Don't Give Up


Author: Larry Cohen
Date of publish: 04/06/2006
Level: Intermediate

The South Florida IMP game is held every Wednesday. It features some of the country's best players such as Mike Becker and David Berkowitz. Many famous players (Billy Eisenberg, Benito Garozzo, Bob Hamman, Kerri Sanborn and Paul Soloway) have played in the game while passing through Boca Raton, Florida.

This deal was recently (mis)played :

South
?A J
?A 10 8 7 5 4
?Q 5
?A J 3

In second seat, at unfavorable vulnerability, you open 1?. I hope you didn't gloss over that previous sentence. An expert player always takes note of the vulnerability and position. (That's a hint!).

LHO bids 2NT for the minors and your partner bids 3?. It is important to know what you do against the opponents' 2-suited bids. Here, 3? and 3? would both be cue-bids. I recommend using one as a good raise (limit or better) and the other as a strong hand in the 4th suit (here, that would be spades). Let's presume you are using 3? as a limit-or-better heart raise. What next?

You obviously have enough for game. But, slam is in the picture. You are too good to jump to 4?. You should investigate slam. It seems strange, but I think the best call here is 3?. I know you have "nothing" in diamonds, but bids below game don't promise controls. Partner will take 3?, for the time being, as a game try. If he bids only 3?, you know right away that he is limited, and you can probably give up on slam. If he bids something other than 3?, you can continue exploring.

At the table, the player with these cards bid 3? . After a bunch of cue-bids (the exact auction is not on record), 6? was reached. The lead was the ?8 and this is the dummy:

Vul: North-South
Dlr: South
?7 6 5 2
?K J 9
?A 10 6 2
?K 7
   
  ?A J
?A 10 8 7 5 4
?Q 5
?A J 3
EastSouthWestNorth
       
Pass 1? 2NT 3?

... (unknown -- but reached 6?)

 

LEAD: ? 8

East puts up the ?Q--over to you.

 

 

 

There seem to be inescapable losers in spades and diamonds. What if you can set up an extra diamond trick? Let's say you draw trumps (somehow guessing the ?Q) and play a diamond towards your queen. If West has ?KJ he wins his king and you can later finesse against his jack to throw a spade loser. BUT--this assumes West will have no more spades to play when he wins his diamond trick.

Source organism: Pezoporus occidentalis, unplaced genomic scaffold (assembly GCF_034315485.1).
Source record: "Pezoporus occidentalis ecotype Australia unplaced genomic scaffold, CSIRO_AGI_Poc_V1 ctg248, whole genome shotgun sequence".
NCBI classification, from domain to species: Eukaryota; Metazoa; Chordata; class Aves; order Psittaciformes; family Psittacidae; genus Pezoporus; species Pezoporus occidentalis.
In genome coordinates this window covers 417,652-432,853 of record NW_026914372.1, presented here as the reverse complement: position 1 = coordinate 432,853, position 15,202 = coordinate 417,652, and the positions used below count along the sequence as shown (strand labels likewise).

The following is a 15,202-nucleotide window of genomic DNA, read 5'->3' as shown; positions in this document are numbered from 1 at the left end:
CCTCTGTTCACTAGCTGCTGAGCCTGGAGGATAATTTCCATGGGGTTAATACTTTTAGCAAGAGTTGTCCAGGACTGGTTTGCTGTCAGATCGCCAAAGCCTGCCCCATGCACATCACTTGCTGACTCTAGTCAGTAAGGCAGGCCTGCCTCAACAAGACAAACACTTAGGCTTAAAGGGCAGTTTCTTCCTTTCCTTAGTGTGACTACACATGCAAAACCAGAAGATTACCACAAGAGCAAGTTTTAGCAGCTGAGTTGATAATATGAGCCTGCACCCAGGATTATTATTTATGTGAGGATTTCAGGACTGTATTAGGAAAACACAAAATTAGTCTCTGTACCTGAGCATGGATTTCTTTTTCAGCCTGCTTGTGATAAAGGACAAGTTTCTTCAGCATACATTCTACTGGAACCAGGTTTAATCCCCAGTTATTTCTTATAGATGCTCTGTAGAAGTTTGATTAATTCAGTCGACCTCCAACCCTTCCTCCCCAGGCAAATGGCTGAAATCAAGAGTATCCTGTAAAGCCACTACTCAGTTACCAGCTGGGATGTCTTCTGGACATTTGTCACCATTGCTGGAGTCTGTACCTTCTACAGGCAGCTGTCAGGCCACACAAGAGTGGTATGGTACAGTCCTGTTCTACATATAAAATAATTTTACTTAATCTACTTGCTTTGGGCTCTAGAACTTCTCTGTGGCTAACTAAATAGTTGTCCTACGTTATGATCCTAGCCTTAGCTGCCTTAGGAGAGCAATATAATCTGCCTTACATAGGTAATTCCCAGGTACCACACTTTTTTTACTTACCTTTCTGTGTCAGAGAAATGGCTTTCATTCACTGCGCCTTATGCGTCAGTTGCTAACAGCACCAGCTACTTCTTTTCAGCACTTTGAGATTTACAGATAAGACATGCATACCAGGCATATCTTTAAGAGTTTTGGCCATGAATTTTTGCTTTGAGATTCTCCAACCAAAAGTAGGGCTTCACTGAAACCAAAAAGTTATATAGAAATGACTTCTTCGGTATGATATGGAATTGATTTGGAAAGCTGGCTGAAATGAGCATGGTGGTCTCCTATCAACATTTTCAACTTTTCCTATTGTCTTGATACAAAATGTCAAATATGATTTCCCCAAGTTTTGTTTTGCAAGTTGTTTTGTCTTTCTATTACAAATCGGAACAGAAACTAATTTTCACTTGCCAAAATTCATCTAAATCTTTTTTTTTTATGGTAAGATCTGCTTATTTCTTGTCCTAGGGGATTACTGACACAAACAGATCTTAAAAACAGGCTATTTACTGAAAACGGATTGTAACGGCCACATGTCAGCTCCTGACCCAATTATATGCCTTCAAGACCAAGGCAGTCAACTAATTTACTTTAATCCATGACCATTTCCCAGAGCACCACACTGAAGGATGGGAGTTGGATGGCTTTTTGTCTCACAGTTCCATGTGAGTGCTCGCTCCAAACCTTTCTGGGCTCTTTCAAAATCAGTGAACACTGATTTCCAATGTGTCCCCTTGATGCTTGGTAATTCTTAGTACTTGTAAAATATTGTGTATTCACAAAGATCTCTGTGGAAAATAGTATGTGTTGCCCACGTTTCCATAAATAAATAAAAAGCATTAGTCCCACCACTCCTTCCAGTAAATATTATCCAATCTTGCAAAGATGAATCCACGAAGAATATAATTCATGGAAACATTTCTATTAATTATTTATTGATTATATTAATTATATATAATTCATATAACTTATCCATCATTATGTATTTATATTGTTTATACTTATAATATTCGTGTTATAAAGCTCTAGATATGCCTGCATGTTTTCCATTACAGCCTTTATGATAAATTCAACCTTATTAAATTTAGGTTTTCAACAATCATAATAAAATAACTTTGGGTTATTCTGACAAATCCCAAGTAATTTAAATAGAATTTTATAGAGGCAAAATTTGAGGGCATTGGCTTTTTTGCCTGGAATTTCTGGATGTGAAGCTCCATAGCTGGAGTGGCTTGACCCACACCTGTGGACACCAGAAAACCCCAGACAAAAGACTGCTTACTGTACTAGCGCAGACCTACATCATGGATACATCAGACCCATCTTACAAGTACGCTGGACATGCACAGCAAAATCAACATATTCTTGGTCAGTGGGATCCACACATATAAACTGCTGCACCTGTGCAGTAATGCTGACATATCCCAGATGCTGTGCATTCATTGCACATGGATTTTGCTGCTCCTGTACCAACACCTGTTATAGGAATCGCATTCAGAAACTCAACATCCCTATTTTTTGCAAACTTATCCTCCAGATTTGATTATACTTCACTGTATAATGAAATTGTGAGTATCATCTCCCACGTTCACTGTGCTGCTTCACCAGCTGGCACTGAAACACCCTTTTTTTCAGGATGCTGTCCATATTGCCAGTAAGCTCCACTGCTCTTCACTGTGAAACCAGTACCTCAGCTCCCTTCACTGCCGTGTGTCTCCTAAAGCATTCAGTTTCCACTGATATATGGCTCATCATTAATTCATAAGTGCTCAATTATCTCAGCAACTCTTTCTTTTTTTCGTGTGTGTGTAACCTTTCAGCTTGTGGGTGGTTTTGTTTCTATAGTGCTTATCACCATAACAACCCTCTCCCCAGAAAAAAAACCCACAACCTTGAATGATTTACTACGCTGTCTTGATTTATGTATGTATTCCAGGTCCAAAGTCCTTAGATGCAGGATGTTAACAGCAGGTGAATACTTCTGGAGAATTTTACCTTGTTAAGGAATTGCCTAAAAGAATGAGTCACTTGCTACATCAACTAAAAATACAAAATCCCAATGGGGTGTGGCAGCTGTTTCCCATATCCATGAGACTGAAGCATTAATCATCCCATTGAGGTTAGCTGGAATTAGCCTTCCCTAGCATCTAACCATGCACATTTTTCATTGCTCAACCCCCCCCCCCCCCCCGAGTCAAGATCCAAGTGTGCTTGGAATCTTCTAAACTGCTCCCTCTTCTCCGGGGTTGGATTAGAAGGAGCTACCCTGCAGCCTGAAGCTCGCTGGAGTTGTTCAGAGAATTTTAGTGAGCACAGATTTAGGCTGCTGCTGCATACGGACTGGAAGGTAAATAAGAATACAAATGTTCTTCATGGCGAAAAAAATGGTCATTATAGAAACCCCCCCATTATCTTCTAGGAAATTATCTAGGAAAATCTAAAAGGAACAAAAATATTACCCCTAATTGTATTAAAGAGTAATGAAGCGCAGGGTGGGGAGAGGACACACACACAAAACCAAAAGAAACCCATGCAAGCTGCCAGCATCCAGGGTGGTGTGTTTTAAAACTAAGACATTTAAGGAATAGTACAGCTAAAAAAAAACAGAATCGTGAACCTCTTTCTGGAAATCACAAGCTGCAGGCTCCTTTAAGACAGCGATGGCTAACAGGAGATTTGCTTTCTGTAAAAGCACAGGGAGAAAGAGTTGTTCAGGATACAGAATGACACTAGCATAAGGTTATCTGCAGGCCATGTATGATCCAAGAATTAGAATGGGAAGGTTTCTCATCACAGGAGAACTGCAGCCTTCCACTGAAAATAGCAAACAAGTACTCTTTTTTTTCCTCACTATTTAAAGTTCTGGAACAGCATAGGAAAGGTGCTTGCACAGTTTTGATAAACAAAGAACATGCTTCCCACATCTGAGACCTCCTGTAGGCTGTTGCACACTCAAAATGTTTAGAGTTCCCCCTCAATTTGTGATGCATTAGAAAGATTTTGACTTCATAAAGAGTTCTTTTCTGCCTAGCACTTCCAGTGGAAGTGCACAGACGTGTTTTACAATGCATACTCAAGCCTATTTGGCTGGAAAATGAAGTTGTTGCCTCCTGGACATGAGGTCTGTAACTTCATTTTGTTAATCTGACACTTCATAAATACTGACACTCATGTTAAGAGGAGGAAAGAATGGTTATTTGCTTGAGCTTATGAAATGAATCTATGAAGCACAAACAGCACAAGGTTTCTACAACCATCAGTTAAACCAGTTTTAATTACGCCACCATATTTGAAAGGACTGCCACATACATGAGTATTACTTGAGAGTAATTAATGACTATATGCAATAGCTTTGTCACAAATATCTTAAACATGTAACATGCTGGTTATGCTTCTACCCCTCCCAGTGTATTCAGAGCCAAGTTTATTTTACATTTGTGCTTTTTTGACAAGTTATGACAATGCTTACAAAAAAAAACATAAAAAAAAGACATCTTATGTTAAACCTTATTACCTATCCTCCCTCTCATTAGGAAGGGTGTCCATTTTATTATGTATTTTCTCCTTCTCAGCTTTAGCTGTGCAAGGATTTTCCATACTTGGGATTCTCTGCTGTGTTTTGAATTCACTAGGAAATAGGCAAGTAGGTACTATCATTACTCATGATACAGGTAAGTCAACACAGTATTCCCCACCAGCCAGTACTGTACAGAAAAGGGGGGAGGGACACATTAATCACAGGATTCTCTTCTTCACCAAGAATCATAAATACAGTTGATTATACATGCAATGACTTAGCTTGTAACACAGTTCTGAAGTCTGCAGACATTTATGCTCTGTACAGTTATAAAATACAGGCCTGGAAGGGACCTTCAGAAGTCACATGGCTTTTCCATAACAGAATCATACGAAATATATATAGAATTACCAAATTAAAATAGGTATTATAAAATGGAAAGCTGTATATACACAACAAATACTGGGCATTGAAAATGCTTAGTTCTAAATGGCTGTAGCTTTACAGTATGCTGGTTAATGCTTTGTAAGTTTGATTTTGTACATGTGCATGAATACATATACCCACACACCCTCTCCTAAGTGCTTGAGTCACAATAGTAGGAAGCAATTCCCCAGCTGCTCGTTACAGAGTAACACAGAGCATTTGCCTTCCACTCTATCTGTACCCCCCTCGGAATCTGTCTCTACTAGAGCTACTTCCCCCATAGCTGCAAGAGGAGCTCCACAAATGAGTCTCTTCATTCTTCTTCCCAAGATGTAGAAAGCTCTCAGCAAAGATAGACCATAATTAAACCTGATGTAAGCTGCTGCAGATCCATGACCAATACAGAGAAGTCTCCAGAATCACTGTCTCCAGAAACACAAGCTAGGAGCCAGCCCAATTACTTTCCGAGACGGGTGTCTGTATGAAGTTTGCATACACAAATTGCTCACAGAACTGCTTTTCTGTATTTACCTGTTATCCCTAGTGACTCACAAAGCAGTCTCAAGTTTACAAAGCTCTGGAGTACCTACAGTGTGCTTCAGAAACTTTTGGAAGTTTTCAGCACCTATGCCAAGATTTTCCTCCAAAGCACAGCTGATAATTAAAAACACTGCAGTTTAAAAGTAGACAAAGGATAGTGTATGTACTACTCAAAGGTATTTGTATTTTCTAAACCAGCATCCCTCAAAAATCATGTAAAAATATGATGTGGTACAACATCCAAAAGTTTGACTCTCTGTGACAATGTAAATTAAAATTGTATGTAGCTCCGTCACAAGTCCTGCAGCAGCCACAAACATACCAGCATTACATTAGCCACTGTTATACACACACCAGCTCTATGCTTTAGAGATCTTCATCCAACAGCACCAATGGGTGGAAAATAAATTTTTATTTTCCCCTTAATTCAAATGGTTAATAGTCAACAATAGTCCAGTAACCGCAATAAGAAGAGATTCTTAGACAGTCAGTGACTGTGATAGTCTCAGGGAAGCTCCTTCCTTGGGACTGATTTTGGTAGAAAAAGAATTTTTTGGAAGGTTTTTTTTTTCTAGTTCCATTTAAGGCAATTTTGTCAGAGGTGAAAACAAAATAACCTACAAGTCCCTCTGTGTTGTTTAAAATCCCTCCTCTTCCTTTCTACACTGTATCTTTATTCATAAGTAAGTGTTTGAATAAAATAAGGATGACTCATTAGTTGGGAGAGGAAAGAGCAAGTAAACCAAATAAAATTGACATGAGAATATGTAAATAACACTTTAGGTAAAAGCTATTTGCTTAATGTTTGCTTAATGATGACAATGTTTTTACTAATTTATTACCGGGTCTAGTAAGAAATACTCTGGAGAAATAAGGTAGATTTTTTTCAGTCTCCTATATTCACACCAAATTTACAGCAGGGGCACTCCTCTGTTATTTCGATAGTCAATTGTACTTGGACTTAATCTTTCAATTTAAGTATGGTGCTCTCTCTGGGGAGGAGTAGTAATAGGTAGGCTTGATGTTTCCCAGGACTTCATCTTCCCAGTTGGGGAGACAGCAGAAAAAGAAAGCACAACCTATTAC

Is it possible that West has only 1 spade? He did show 5-5 in the minors. BUT--remember my hint? You were in 2nd seat, unfavorable. East dealt and passed. What East would pass as dealer favorable with ? KQ109xx? None that I know of.

So, assume West has another spade. Does that help?

It means you can't lose the lead in diamonds (they will cash their spade). The only hope is that East has the ?J.

What's that? If East has the ?J, you can make your contract !

You can ruff your club loser in dummy (presume 5-3 clubs), draw trump, and endplay East. East will have to keep his ?J x, and he can be thrown in with the high spade to break diamonds at the end.

I am getting ahead of myself. How will you draw trump?

You "know" West has 2 spades, and 5-5 in the minors. Accordingly, you will play him for heart shortness. Time to execute the plan. (As usual, thinking at trick one is the key to declarer play.)

Win the ?A.

Play 3 rounds of clubs*, ruffing the 3rd round in dummy. But, be careful to ruff with the jack -- to unblock.

Now, ?K, and all follow low.

Then the ?9, low...

And, as planned, you finesse. But, you overtake with the 10 (this is why you unblocked the jack) so you can be in your hand to finish drawing trump. West shows out on the ?10 (as expected), and you run all your trump to leave (you hope):

Vul: 
Dlr: 
?7
?--
?A 10
?--
 
?--
?--
?Kxx
? 
  ?K
?--
?J x
?--
  ?J
?--
?Q 5
?--
 

East had to keep diamonds guarded (lest you play the ?Q to pin his jack). So, you exit with a spade at trick 11 and East has to break diamonds. There was no way to defeat 6?.

In real life, East was in fact dealt the ?J. But, when the dummy came down, declarer started screaming at his partner. That was No-No number one. Then, declarer failed to think about the hand and ended up down two, minus 200 when he should have made 1430.

 

 

 

 

 

The full (Real) deal:

 

Vul: North-South
Dlr: South
?7 6 5 2
?K J 9
?A 10 6 2
?K 7
 
?8 3
?6
?K 9 8 7 4
?Q 10 9 8 6
  ?K Q 10 9 4
?Q 3 2
?J 3
?5 4 2
  ?A J
?A 10 8 7 5 4
?Q 5
?A J 3
 

* (It is probably better to play the ?K at trick 2, in case hearts are 4-0. Then, you have to try for some miracle, such as West holding six diamonds to the king, East a singleton jack).